In October of 1992, George H.W. Bush signed the JFK Records Act, calling on the National Archives to establish a collection of documents related to the assassination of John F. Kennedy and stipulating that those documents be made public 25 years later. That means October 26, 2017, is circled on the topless-Alex-Jones calendar in the home of every American conspiracy theorist.
But the release of those records is no sure thing. The Act gives one person, the president himself, the power to keep those records under lock and key, meaning the man who rose to political prominence on the back of a conspiracy theory, and who admires one of the country’s nuttiest conspiracy theorists, has a decision to make.
If President Trump does choose to keep secret the roughly 3,600 documents, most from the FBI and CIA, he’ll have to have a good reason and he’ll have to act soon. Martha W. Murphy, the official in charge of the JFK documents, told Politico this week that the current plan calls for the gradual unsealing of the documents this summer, months before the October deadline.
The CIA and FBI are also moving forward in anticipation of the release, with both agencies reviewing documents to determine whether any should be withheld from the public disclosure. But if either agency wants to hold anything back, it will have to appeal to Trump, who will make the final call.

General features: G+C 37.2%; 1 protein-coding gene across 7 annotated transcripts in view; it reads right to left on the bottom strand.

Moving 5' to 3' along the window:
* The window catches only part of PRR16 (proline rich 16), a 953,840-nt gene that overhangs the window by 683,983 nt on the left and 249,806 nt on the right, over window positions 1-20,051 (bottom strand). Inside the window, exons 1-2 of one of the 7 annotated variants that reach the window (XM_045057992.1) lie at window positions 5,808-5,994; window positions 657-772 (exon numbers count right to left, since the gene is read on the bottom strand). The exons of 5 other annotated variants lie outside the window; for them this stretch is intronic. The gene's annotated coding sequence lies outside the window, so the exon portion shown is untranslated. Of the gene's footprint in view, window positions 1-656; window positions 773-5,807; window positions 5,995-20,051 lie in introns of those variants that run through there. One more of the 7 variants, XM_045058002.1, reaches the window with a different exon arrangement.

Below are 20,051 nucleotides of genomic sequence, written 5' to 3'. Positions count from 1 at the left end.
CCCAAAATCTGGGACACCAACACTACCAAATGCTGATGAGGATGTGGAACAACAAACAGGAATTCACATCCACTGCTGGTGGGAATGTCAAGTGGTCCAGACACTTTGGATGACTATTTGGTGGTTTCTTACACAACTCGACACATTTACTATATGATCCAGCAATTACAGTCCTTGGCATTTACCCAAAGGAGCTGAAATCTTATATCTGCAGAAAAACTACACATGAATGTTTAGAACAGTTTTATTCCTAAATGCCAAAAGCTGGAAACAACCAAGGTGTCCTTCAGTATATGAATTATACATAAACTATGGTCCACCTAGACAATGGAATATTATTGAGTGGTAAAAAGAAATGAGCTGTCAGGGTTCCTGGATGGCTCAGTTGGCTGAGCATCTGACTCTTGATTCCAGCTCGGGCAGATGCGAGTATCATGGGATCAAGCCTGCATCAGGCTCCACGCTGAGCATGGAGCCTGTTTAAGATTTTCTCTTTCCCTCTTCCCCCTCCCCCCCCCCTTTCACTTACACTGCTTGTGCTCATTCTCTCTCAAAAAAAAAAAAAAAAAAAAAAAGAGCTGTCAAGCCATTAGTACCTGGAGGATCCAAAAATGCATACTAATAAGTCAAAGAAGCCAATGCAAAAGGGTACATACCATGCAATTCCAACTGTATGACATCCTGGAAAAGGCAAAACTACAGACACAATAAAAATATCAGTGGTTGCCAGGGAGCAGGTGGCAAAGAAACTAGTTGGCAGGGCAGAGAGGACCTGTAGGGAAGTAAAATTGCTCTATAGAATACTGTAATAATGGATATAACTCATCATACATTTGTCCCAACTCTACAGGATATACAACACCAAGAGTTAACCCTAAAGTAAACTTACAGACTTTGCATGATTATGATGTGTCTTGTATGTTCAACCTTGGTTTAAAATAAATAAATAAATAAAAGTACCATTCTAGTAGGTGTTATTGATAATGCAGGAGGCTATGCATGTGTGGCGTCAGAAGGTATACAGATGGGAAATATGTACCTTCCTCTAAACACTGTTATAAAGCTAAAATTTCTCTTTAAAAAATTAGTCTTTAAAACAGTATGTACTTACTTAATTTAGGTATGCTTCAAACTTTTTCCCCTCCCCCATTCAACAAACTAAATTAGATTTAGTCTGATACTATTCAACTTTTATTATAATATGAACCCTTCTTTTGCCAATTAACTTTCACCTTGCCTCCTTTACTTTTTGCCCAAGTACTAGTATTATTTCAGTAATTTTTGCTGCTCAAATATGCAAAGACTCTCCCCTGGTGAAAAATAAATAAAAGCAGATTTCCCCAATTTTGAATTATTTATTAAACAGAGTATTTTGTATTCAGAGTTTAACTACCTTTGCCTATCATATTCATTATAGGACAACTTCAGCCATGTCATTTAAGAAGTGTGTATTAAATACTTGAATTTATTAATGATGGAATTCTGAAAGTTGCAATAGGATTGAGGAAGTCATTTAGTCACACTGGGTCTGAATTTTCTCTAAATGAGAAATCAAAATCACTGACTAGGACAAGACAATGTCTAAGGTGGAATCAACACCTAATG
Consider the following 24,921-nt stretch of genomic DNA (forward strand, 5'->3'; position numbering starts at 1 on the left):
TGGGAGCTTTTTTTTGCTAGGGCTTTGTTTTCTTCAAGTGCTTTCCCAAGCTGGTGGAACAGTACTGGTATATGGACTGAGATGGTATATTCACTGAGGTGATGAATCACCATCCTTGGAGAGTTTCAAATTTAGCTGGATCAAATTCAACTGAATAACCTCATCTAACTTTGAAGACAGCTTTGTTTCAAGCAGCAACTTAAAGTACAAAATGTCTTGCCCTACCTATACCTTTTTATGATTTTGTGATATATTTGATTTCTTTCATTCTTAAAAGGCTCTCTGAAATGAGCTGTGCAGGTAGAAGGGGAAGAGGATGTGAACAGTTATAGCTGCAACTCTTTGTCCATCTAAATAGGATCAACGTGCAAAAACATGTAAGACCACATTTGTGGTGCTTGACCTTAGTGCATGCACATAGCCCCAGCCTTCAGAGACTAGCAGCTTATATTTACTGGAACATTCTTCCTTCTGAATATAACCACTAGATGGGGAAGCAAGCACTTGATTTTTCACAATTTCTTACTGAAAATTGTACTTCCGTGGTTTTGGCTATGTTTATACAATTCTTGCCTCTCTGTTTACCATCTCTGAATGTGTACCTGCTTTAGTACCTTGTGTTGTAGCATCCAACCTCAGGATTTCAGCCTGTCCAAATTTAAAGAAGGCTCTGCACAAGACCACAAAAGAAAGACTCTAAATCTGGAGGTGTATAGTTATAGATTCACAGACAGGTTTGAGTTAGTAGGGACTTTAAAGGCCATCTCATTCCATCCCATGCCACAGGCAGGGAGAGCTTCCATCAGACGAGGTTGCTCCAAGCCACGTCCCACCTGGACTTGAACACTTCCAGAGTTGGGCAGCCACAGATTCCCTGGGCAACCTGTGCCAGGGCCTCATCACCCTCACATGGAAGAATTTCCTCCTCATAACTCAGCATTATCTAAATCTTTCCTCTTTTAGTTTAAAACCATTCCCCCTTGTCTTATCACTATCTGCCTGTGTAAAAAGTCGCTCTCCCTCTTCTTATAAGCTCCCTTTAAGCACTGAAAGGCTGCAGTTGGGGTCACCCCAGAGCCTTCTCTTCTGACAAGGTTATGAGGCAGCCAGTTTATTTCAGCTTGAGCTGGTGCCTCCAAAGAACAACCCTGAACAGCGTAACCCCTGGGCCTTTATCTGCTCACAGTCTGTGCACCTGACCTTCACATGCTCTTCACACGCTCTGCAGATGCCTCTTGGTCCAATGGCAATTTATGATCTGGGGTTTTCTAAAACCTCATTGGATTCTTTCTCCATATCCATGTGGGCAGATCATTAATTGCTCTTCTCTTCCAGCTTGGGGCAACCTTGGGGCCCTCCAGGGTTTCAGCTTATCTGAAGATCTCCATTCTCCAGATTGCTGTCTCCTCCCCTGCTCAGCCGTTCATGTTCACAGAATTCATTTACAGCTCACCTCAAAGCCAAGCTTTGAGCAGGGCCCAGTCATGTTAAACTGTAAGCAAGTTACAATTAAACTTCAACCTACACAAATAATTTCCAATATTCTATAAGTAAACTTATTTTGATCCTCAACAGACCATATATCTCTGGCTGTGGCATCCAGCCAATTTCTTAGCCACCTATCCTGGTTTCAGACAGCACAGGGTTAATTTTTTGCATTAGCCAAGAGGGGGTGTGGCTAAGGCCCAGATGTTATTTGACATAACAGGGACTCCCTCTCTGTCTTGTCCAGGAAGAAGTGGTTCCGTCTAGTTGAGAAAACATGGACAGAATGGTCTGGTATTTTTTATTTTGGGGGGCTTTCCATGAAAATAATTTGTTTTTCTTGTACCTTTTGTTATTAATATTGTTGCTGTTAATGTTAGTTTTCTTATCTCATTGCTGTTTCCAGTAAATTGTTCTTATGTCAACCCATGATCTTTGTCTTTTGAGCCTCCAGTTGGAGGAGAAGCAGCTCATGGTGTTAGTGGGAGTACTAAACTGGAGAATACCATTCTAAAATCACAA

Though the White House acknowledged to Politico that it is familiar with the issue, it has not signaled whether Trump will let the entire trove be turned over to the public or if he’ll seek to keep some of it hidden.
Despite the secrecy around these documents, Politico provides a few indications of what will be found once they’re released.
Many of the documents are known to come from the files of CIA officials who monitored a mysterious trip that Oswald paid to Mexico City several weeks before the assassination – a trip that brought Kennedy’s future killer under intense surveillance by the spy agency as he paid visits to both the Soviet and Cuban embassies there. The CIA said it monitored all visitors to the embassies and opened surveillance of Oswald as soon as he was detected inside the Soviet compound for the first time.
Other documents are known to identify, by name, American and foreign spies and law-enforcement sources who had previously been granted anonymity for information about Oswald and the assassination. At least 400 pages of the files involve E. Howard Hunt, the former CIA operative turned Watergate conspirator who claimed on his deathbed that he had advance knowledge of Kennedy’s murder.
Beyond the conspiracy theory surrounding JFK’s real killer, there’s a chance these documents, with all their information about Oswald’s movements prior to November 22, 1963, could shed light on another one of Trump’s favorite fairy tales: the involvement of Ted Cruz’s father in JFK’s killing.